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Crisis In DPR Of Korea May Create Solution

Crisis In DPR Of Korea May End Up Paving Way For Permanent Settlement - Un Adviser

A senior United Nations adviser said today that the current crisis surrounding the restart of the nuclear programme in the Democratic People's Republic of Korea (DPRK) might in the end pave the way for a permanent settlement to the issue.

"Perhaps if there is anything good that can come out of this crisis is that it may well prepare the way for the kind of comprehensive, permanent settlement of this issue, which I think everybody wants and I think is achievable," Maurice Strong, Secretary-General Kofi Annan's Special Adviser, said on the eve of a Security Council meeting to discuss the situation.

In a press briefing at UN Headquarters in New York on his recent mission to the DPRK, Mr. Strong told reporters that his activities since the beginning of the year have focused primarily on three areas: humanitarian aid, long-term economic development and the country's nuclear programme.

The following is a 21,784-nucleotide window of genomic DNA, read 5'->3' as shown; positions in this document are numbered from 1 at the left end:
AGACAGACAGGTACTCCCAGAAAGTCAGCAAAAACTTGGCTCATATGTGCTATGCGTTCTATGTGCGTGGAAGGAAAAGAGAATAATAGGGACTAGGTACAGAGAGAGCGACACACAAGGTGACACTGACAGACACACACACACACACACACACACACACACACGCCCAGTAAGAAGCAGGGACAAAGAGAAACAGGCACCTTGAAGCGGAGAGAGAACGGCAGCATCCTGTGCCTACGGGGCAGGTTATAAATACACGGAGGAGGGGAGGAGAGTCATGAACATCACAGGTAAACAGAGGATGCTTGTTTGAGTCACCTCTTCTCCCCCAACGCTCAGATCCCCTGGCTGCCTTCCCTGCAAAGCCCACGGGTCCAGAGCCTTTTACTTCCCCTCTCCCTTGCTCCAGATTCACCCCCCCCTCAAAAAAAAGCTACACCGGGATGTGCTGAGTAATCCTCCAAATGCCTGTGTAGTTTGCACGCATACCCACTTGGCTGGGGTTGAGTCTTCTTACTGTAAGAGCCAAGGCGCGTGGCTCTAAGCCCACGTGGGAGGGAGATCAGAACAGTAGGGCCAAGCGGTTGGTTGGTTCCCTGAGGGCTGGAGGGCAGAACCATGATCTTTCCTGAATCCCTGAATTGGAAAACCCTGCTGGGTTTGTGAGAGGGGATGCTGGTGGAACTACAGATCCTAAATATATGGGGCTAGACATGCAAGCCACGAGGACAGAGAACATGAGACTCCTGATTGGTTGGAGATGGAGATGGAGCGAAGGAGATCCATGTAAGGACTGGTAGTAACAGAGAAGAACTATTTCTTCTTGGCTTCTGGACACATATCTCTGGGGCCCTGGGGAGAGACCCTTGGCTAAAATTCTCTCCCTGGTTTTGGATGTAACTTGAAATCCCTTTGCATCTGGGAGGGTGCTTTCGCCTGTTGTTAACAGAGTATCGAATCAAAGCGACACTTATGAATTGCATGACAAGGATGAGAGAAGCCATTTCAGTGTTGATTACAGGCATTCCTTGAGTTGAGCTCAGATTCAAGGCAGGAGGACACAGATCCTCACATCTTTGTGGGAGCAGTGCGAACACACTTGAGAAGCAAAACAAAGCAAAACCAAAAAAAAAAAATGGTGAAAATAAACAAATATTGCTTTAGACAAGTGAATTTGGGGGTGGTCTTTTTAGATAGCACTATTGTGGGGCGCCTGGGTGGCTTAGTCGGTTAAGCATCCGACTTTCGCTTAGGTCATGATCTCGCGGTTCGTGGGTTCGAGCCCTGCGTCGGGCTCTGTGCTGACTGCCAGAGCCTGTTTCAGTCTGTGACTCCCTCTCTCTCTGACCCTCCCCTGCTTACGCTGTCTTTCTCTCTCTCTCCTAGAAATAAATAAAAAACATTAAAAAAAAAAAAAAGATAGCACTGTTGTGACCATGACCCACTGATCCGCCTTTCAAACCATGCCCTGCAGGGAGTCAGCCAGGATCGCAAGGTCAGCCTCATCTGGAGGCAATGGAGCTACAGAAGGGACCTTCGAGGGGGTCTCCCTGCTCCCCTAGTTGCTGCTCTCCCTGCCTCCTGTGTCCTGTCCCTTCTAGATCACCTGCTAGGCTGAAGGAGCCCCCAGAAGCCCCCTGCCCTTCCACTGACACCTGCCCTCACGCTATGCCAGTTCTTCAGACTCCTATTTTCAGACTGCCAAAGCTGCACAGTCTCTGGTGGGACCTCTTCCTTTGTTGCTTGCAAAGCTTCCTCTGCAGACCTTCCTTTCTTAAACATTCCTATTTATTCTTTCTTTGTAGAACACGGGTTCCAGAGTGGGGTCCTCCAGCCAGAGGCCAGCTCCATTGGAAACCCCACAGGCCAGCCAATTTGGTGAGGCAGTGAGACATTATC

Since 1995, the UN has been responsible for coordinating and orchestrating the humanitarian assistance to the DPRK, Mr. Strong noted. Although that pipeline was running dry, the donor response to the Secretary-General's recent appeal for new humanitarian supplies has been very encouraging in the short-term. However, the longer-term prospects remain somewhat tenuous.

On the longer-term development issues, Mr. Strong said, "You cannot divorce peace and security in this area from the economic security of North Korea. They have been undertaking some reforms, they have been trying to prepare themselves to be more actively cooperating with, or seeking the cooperation of, the international community in terms of their own economic development."

As for the controversies arising from the nuclear issue, Mr. Strong noted that there was something of a paradox "in that both sides seem to be willing to move in the direction that the other is requiring, yet they still have not been able to agree on the modalities of a meeting."

The Secretary-General's role in the use of his good offices was not to substitute for any of their negotiations, but to be willing to be helpful in seeing whether the gap that now separates the two parties in terms of the modalities of meeting could be bridged, Mr. Strong said.

"Peace is necessary's unthinkable, it would be horrendous for this to escalate into conflict," he added. "I'm satisfied that none of the parties want this, but all are prepared for it."

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